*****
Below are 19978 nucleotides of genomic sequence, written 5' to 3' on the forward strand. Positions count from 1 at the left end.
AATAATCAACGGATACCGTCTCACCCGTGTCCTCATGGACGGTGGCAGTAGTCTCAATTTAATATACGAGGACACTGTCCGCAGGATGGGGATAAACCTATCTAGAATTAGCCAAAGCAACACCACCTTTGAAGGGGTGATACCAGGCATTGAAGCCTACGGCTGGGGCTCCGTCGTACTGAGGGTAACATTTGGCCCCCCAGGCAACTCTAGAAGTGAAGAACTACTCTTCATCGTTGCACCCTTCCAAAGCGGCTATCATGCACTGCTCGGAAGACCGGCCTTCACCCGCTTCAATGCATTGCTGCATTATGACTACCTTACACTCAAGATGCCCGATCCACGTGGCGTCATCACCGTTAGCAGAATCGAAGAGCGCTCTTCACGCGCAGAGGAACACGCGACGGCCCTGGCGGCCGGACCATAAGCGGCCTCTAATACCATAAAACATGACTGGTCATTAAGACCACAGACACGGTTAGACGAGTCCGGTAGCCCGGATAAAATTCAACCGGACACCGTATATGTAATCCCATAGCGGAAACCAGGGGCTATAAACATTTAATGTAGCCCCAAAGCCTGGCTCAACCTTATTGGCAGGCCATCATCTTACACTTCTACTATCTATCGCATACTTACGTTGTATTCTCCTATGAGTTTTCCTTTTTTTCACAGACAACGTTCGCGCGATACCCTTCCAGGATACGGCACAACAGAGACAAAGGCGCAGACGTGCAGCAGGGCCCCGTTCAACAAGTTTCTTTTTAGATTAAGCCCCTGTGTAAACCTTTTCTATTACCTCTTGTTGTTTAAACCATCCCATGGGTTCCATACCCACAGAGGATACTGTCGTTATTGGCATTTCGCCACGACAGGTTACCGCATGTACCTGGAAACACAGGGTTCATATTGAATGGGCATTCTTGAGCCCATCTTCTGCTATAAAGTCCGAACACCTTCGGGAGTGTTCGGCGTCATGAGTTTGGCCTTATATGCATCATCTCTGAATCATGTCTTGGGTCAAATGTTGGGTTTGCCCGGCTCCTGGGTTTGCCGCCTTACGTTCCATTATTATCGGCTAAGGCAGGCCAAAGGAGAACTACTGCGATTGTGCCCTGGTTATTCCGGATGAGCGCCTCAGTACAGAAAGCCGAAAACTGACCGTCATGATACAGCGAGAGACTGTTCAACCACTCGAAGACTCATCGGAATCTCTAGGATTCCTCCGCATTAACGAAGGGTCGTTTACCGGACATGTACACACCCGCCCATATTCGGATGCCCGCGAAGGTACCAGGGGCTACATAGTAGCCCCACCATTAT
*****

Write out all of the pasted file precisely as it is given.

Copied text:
Below are 19978 nucleotides of genomic sequence, written 5' to 3' on the forward strand. Positions count from 1 at the left end.
AATAATCAACGGATACCGTCTCACCCGTGTCCTCATGGACGGTGGCAGTAGTCTCAATTTAATATACGAGGACACTGTCCGCAGGATGGGGATAAACCTATCTAGAATTAGCCAAAGCAACACCACCTTTGAAGGGGTGATACCAGGCATTGAAGCCTACGGCTGGGGCTCCGTCGTACTGAGGGTAACATTTGGCCCCCCAGGCAACTCTAGAAGTGAAGAACTACTCTTCATCGTTGCACCCTTCCAAAGCGGCTATCATGCACTGCTCGGAAGACCGGCCTTCACCCGCTTCAATGCATTGCTGCATTATGACTACCTTACACTCAAGATGCCCGATCCACGTGGCGTCATCACCGTTAGCAGAATCGAAGAGCGCTCTTCACGCGCAGAGGAACACGCGACGGCCCTGGCGGCCGGACCATAAGCGGCCTCTAATACCATAAAACATGACTGGTCATTAAGACCACAGACACGGTTAGACGAGTCCGGTAGCCCGGATAAAATTCAACCGGACACCGTATATGTAATCCCATAGCGGAAACCAGGGGCTATAAACATTTAATGTAGCCCCAAAGCCTGGCTCAACCTTATTGGCAGGCCATCATCTTACACTTCTACTATCTATCGCATACTTACGTTGTATTCTCCTATGAGTTTTCCTTTTTTTCACAGACAACGTTCGCGCGATACCCTTCCAGGATACGGCACAACAGAGACAAAGGCGCAGACGTGCAGCAGGGCCCCGTTCAACAAGTTTCTTTTTAGATTAAGCCCCTGTGTAAACCTTTTCTATTACCTCTTGTTGTTTAAACCATCCCATGGGTTCCATACCCACAGAGGATACTGTCGTTATTGGCATTTCGCCACGACAGGTTACCGCATGTACCTGGAAACACAGGGTTCATATTGAATGGGCATTCTTGAGCCCATCTTCTGCTATAAAGTCCGAACACCTTCGGGAGTGTTCGGCGTCATGAGTTTGGCCTTATATGCATCATCTCTGAATCATGTCTTGGGTCAAATGTTGGGTTTGCCCGGCTCCTGGGTTTGCCGCCTTACGTTCCATTATTATCGGCTAAGGCAGGCCAAAGGAGAACTACTGCGATTGTGCCCTGGTTATTCCGGATGAGCGCCTCAGTACAGAAAGCCGAAAACTGACCGTCATGATACAGCGAGAGACTGTTCAACCACTCGAAGACTCATCGGAATCTCTAGGATTCCTCCGCATTAACGAAGGGTCGTTTACCGGACATGTACACACCCGCCCATATTCGGATGCCCGCGAAGGTACCAGGGGCTACATAGTAGCCCCACCATTAT